War in the East China Sea… or lack thereof

Foreign Affairs is being unnecessarily alarmist on China-Japan relations in the East China Sea. Take these quotes:

A military conflict between China and Japan would have catastrophic consequences and would almost certainly involve the U.S. military.

And:

The cost of any military conflict between China and Japan would be immense, and neither side wants a war.

Yet:

It isn’t as if China and Japan want to go to war over a few islands.

And:

While neither side wants a conflict…

But there is always a risk:

… in this volatile reality of increasingly crowded waters and airspace, the risk that a miscalculation or accident could escalate into a major crisis is far too high for comfort.

However small:

Yet even if the probability of any single encounter resulting in an incident remains low…

We insist, there is still risk!

… the frequency of plane and ship traffic in the region increases the likelihood of an incident that could escalate to a military crisis if not managed rapidly and effectively by both sides.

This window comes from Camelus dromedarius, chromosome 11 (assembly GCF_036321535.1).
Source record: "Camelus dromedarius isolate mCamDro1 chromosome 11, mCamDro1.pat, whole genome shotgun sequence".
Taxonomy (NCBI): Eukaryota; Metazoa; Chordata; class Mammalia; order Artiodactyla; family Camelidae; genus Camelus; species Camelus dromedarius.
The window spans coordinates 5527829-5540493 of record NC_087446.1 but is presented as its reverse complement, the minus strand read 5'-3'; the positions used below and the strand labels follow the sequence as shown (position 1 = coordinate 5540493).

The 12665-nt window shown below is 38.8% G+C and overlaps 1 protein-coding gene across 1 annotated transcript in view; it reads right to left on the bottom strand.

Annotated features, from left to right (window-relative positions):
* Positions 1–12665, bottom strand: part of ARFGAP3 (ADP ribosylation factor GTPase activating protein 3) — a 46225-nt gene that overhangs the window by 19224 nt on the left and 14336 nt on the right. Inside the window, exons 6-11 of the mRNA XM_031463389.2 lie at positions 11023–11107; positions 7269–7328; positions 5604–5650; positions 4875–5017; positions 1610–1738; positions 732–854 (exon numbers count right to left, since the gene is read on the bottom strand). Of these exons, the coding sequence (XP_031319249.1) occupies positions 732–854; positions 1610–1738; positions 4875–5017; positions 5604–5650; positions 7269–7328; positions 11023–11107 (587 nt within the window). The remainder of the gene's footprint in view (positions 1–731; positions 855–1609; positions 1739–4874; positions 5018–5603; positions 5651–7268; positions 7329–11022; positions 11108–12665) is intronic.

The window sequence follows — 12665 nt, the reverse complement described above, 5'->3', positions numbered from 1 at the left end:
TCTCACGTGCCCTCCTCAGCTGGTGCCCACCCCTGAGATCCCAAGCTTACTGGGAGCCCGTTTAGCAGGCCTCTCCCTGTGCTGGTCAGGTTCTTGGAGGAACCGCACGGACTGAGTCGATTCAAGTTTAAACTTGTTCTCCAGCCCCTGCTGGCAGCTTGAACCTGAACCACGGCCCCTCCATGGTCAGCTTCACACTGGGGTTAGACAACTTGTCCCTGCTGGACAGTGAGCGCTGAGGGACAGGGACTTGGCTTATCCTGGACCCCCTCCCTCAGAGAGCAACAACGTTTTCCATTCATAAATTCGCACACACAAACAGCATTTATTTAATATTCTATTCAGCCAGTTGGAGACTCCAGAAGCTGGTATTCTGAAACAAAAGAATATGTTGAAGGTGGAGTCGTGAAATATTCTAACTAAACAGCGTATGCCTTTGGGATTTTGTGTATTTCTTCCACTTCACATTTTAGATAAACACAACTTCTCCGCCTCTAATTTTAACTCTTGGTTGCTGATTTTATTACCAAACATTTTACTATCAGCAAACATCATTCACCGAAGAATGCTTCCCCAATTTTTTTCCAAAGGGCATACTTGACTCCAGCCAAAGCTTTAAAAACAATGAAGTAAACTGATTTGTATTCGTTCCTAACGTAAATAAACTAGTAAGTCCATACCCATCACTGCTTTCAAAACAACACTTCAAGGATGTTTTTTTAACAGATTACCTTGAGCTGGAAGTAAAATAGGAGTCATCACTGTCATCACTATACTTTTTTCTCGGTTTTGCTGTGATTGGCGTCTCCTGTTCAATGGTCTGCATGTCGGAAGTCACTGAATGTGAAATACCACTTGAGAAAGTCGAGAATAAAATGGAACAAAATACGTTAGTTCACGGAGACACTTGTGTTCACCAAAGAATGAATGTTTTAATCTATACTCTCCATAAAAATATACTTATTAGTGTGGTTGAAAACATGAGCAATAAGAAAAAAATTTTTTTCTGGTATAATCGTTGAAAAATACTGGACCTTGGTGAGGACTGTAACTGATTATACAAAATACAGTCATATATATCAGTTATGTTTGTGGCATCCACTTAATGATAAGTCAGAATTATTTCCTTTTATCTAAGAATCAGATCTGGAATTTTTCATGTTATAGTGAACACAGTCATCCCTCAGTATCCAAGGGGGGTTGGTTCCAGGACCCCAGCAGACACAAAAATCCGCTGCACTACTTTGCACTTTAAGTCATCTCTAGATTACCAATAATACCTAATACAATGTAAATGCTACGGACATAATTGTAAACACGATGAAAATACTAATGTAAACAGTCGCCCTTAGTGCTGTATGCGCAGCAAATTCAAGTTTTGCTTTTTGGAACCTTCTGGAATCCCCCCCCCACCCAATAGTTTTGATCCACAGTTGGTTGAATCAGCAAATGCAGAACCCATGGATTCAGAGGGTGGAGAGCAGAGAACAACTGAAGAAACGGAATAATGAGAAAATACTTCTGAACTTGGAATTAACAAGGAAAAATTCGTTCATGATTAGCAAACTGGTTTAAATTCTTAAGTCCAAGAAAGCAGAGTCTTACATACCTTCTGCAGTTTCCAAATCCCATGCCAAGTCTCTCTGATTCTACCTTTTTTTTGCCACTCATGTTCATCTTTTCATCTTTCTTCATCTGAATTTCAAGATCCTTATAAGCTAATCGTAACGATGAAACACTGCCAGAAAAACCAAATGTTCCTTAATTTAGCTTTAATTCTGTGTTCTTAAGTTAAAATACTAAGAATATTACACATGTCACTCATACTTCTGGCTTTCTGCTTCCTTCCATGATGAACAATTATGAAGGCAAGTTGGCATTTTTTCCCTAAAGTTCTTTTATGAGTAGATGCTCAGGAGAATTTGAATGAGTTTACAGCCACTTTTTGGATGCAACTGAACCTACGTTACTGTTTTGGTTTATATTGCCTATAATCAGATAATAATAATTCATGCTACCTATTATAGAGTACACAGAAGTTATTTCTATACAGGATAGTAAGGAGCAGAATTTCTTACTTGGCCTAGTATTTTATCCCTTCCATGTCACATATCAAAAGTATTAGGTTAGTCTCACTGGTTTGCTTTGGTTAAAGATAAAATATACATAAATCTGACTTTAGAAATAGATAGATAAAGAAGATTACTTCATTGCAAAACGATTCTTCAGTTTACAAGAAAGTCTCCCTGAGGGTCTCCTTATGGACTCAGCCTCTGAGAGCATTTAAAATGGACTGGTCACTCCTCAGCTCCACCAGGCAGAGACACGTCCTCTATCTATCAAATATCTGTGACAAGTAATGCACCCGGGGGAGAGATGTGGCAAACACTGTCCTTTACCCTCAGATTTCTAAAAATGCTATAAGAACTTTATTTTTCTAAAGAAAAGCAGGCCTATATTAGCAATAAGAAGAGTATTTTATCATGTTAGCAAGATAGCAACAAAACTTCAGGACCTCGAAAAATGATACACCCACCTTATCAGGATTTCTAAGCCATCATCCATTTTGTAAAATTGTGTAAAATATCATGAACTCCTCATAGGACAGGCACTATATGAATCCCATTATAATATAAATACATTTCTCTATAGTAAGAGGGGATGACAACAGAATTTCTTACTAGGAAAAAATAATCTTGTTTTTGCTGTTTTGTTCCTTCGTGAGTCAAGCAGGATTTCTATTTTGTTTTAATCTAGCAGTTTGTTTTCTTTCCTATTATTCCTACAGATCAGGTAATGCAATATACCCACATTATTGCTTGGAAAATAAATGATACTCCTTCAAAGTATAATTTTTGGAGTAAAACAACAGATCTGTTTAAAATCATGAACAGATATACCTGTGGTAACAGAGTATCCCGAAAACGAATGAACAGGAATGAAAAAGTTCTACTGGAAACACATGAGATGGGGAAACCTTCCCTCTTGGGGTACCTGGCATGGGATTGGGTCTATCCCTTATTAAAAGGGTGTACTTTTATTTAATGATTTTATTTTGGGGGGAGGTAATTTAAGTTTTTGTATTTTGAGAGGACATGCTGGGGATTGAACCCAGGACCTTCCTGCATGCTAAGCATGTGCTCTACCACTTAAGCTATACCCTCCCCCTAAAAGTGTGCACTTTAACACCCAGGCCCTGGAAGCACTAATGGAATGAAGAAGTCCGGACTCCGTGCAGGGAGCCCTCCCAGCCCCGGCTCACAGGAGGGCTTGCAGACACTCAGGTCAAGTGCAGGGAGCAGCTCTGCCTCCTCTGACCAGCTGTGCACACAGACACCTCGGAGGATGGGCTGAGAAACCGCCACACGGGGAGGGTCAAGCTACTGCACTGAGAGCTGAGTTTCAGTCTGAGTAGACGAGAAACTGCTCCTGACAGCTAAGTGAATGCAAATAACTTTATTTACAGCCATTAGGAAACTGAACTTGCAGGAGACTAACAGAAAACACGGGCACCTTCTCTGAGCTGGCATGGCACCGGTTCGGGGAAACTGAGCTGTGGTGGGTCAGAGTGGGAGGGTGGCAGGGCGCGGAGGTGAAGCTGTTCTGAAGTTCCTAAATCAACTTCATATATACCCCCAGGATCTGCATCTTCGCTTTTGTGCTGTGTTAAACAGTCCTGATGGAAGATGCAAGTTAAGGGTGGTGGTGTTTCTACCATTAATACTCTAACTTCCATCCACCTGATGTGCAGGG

Here they are referring to these MOFA stats:

vessels in senkaku by year

Despite the article repeatedly stating that this is a “war” nobody wants, FA is willing to bang the drums. This article is simply a neorealist solution looking for a problem. (Here I refer you to my master’s thesis on this exact topic). Undoubtedly, China-Japan relations are a delicate topic and a better framework in East Asia is necessary. Nevertheless, banging the war drums is not the way to bring these parties to the peace table.

Published by Chad Kohalyk

Bellatrist, communitarian, tech contrarian. Generous with Likes.